Since then, I have developed a solid experience and reputation in the field, developing and building residential (mostly) and commercial projects and have raised my kids. With my husband, I enjoy discovering beautiful new places at home and abroad. Alone I enjoy reading while developing my painting skills, which I intend to use as my main retirement occupation.

Today, I am ready for more.
As I am witnessing the deterioration in the quality of life and education in Haiti, the loss of values, and my people’s despair, it’s time to put my life-long sense of responsibility to serve my people. As a privileged woman and a concern citizen, I want to get involved, to help and inspire Haitian kids, by contributing in giving them a strong sense of ethics, teaching them the value of responsibility, respect and honesty.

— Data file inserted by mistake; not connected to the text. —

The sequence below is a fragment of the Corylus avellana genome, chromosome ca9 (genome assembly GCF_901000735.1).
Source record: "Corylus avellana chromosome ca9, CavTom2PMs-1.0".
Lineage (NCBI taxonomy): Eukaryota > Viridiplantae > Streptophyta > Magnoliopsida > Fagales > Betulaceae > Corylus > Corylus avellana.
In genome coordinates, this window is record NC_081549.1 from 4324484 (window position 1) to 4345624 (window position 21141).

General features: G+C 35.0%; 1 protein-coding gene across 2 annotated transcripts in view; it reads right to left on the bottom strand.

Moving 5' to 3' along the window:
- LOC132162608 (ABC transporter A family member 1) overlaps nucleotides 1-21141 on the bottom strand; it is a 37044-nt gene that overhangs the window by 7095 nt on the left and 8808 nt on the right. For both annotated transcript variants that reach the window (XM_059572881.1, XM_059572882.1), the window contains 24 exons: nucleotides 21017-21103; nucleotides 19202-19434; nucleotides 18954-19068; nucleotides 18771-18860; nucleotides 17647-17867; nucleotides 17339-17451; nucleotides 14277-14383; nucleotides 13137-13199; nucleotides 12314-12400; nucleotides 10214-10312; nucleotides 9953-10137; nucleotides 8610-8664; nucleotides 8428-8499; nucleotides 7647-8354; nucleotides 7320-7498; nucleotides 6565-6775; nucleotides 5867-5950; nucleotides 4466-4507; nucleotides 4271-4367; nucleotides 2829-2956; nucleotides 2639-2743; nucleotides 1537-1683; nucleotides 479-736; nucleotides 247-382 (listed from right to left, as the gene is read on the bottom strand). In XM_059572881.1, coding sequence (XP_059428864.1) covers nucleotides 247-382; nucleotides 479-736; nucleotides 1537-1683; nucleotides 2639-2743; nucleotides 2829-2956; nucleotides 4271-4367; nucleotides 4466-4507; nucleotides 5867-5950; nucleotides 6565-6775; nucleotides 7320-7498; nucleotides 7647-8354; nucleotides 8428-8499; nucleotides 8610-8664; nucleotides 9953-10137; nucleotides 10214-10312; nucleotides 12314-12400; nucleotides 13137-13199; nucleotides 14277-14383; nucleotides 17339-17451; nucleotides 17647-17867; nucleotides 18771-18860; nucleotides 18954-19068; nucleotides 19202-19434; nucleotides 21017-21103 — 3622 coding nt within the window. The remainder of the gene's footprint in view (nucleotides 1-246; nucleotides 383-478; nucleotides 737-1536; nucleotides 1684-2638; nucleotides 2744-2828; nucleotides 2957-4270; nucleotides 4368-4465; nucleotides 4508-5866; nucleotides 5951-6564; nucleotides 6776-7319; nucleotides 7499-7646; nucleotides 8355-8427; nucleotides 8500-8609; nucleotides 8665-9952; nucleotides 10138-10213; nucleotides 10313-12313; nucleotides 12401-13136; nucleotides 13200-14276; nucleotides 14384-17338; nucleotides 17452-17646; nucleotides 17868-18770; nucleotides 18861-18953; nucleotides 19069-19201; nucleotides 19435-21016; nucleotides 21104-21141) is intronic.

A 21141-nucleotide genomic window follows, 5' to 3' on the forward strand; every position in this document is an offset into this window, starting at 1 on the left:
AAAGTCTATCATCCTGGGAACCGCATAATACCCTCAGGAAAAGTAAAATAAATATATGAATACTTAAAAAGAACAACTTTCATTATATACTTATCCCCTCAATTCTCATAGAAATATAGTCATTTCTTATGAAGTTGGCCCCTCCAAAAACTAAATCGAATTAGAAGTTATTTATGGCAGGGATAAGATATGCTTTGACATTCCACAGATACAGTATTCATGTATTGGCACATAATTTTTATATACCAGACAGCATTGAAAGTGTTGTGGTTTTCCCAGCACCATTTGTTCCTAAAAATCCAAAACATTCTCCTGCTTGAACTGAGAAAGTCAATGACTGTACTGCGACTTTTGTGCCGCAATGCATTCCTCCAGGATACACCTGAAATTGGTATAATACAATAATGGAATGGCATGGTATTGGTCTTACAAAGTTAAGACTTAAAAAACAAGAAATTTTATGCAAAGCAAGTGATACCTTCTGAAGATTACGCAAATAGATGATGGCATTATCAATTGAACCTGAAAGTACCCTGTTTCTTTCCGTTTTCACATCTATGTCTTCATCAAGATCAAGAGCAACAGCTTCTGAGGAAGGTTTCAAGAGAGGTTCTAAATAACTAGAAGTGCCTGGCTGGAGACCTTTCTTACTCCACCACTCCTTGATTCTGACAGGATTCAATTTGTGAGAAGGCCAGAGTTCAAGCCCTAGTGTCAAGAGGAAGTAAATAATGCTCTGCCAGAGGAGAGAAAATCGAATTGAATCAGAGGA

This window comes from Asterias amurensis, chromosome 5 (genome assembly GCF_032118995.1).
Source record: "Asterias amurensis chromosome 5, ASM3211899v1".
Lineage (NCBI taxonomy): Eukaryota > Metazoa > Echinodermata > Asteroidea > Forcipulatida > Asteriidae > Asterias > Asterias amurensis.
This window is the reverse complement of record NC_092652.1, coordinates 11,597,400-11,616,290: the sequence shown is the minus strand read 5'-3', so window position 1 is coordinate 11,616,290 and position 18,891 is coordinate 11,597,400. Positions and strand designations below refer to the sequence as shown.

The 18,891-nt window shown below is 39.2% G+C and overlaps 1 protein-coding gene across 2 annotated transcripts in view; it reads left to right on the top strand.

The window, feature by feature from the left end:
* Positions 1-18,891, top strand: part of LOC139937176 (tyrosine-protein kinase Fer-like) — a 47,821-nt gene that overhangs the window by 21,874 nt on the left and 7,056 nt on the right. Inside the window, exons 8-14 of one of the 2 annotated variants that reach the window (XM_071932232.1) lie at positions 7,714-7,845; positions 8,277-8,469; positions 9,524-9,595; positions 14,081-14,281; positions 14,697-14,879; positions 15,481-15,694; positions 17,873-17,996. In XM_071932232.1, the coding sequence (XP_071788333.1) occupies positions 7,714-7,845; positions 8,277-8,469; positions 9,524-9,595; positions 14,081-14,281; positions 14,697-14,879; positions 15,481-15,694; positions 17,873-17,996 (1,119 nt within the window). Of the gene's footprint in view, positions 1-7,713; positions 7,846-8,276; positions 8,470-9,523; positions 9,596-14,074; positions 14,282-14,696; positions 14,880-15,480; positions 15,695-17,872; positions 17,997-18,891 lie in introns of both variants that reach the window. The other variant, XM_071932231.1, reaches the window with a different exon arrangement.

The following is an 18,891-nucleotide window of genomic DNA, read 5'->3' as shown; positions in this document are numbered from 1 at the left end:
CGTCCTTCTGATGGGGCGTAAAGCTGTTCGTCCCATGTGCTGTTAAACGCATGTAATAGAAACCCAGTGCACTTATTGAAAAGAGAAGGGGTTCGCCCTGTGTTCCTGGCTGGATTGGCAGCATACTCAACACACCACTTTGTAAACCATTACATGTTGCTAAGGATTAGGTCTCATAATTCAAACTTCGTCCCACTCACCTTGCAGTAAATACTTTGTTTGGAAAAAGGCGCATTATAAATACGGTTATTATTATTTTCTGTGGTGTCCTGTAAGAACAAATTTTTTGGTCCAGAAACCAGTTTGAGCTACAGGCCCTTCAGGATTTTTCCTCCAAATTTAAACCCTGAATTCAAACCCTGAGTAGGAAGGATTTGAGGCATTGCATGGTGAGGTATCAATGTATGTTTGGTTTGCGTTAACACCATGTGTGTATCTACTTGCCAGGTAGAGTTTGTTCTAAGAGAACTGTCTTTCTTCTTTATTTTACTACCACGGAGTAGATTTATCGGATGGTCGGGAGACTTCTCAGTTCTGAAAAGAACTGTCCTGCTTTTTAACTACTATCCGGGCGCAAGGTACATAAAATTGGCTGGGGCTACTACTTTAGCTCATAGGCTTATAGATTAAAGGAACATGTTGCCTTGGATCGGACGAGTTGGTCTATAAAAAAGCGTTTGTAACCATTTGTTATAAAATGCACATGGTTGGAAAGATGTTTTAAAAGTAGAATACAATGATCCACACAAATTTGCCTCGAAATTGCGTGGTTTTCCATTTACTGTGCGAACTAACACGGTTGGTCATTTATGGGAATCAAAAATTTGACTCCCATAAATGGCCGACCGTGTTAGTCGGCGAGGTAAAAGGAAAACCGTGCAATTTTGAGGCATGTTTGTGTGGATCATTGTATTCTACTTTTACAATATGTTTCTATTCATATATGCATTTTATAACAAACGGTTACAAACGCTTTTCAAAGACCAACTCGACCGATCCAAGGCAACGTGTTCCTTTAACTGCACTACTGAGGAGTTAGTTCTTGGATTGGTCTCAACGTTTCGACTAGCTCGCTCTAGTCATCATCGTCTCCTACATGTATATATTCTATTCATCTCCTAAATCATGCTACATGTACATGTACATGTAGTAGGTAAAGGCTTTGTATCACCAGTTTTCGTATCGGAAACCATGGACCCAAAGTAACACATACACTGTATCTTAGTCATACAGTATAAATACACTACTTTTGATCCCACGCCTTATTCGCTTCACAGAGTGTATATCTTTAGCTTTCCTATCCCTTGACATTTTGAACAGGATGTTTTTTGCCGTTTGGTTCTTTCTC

I want to contribute socially in a more active manner and give back.



Emily is a veteran educator and has taught multiple subjects in various K-12 settings around the US (Georgia, Indiana, New Mexico, California, and Washington) and internationally (Jamaica, Japan, and Canada). She is currently finishing her doctorate at Northeastern University with a research focus on post-crisis educational journeys in a global context; Japan, Haiti, Saint Martin, Syria, France, Taiwan and the USA.  In the summer of  2019, Emily collaborated with the teaching staff of TeacHaiti to conduct a workshop on teaching and learning learning strategies. Inspired by the TeacHaiti teachers and leadership, she set out to continue involvement in education-related projects and initiatives in Haiti which led her to Helping Hands Noramise and deep interest in their school garden related projects for food security and sustainability. Emily is currently living inTaipei where she is collaborating with garden educators to build international youth leadership opportunities connected to HHN’s school garden projects in Haiti and elsewhere.